Soh’s family pursues settlement a year after son’s death
The manner of death for Washington University senior Yongsang Soh, who fell from a 23rd-floor balcony last year, has been changed to “undetermined” after originally being ruled a suicide.
Soh fell from an apartment in The Dorchester on Forest Park on the morning of Oct. 26, 2013. His parents soon opened a private investigation into his fall, which has turned up evidence they think suggests the University played a part in Soh’s death.
The family’s argument centers on the University’s allegedly lenient behavior toward the Sigma Alpha Mu fraternity, of which Soh was an active member before its derecognition in July 2012. In exchange for keeping its concerns over the University’s handling of SAM drug violations private, the Soh family requested a payment of $50 million and the promise of changes in the University’s student discipline procedures.
The University rejected the proposal, and the Soh family’s local attorney, Albert Watkins, said he anticipates filing a lawsuit in the Circuit Court of the City of St. Louis later this week.
Michael Graham, chief medical examiner for the City of St. Louis, confirmed that the manner of death was changed as a result of an independent examination of the body pursued by the Soh family, which found LSD in Soh’s system.
Graham explained that an initial toxicology screening wouldn’t have discovered LSD and that a specific screen for LSD would be needed to find traces of the drug.
Soh had consumed multiple tablets of LSD on the night of his death, alleged a document that the Soh family delivered to the University in June outlining the circumstances surrounding Soh’s death.
The document connects the presence of LSD in Soh’s system to SAM. Sigma Alpha Mu had been one of the University’s oldest fraternities before running into trouble for hazing and drug violations in recent years, ultimately culminating in the chapter’s closing in 2012.
A Student Life article from 2002 reported that SAM had been suspended for two years in 1999 for violations including “poor leadership, financial woes, troubling behavior and alcohol abuse, culminating in accusations of hazing stemming from SAM’s spring pledge events.”
SAM was disciplined again in 2008, when a drug bust at the chapter’s house led to the arrest of three members and the fraternity’s eviction from Upper Row.
The fraternity continued to operate off campus until 2012, when a months-long investigation into drug activity and dealing among SAM’s members led to the fraternity’s national organization disbanding the Washington University chapter. Four days later, the University officially withdrew its recognition of SAM.
It was between the latter two disciplinings, in 2010, that Soh enrolled in the University and joined the fraternity, the family’s letter states. The document further states that the night of his death, Soh spent time with a number of students associated with the SAM fraternity.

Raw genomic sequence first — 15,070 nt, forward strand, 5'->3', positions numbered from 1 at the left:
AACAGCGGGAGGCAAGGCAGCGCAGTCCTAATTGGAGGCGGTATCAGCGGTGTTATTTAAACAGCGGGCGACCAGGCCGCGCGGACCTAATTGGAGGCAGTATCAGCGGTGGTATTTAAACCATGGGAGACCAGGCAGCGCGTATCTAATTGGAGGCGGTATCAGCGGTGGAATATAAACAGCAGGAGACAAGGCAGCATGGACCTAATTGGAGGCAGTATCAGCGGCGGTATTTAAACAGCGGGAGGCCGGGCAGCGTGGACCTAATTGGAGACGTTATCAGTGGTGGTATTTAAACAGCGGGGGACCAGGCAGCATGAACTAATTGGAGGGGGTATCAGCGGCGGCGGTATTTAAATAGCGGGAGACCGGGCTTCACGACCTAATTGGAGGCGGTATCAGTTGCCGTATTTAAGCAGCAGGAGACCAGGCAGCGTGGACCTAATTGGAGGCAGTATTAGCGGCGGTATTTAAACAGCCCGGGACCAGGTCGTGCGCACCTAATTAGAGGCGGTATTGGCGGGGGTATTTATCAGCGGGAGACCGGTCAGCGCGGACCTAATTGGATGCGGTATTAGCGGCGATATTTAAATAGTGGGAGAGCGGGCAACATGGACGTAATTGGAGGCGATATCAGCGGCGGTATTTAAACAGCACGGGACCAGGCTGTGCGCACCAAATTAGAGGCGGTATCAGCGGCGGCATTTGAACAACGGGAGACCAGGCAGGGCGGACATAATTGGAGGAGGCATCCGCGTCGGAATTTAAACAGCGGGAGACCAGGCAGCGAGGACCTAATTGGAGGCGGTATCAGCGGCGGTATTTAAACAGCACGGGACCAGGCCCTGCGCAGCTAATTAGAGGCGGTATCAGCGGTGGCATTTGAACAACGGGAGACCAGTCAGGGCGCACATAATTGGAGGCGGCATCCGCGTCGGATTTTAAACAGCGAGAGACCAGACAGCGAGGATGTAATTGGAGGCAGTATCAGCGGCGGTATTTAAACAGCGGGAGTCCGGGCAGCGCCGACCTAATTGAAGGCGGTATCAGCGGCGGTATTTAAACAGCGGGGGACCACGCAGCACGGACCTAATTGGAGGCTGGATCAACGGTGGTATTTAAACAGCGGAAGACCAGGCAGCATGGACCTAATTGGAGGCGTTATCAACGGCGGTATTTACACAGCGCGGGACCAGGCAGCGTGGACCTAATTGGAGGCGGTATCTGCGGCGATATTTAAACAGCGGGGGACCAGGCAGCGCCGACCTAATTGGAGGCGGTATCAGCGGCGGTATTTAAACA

“The last hours of Soh’s life were spent…engaging in drug fueled interaction with his SAM House compatriots (many of whom had been identified by The University as being involved in criminal activities, the SAM House, drug possession and distribution[)],” it says.
Watkins emphasized that Soh had no history of drug use before becoming involved with SAM.
“He was not a drug user; he had no history of drug use; he had no prior predisposition to alcohol abuse or drug abuse. And that’s what struck the Soh family as being completely out of the ordinary,” Watkins said.
The family claimed that by joining SAM at the University, however, Soh was exposed to a group “with a longstanding and notorious history of drug use, distribution, and exploitation of minors.”
“The University chose not to refer these matters to the proper authorities for criminal prosecution as would otherwise be required by any other law enforcement authority,” the document continued.
Jill Friedman, vice chancellor for Washington University’s Office of Public Affairs, refuted the notion that the University was too lenient in handling drug cases, particularly the 2012 SAM investigation.
“The university took serious disciplinary action against involved students – up to and including permanent termination – and referred individual cases to the local prosecutor for consideration of criminal charges,” Friedman said in a statement.
The University would not comment further about specifics of Soh’s case or the letter because it involves a pending legal matter, Friedman said.
Other information that the letter presents as evidence against a potential suicide included a private investigator’s finding that Soh had not searched for any terms relating to suicide on his laptop in the days preceding his death. Instead, the document continues, Soh had spent that time shopping online and purchasing tickets for a baseball game to be played after his death.
According to the letter, the Soh family operates a chain of Papa John’s restaurants in South Korea, and they expected Yongsang Soh to take over the business in the future. Watkins said that the $50 million amount was chosen to be a financially meaningful amount to the University.
Despite also demanding financial recompense, Watkins said, “The primary goal of the Soh family is to implement change necessary to prevent this type of tragedy from occurring again. As part of that demand…there was a demand that the University demonstrate accountability in a meaningful fashion.”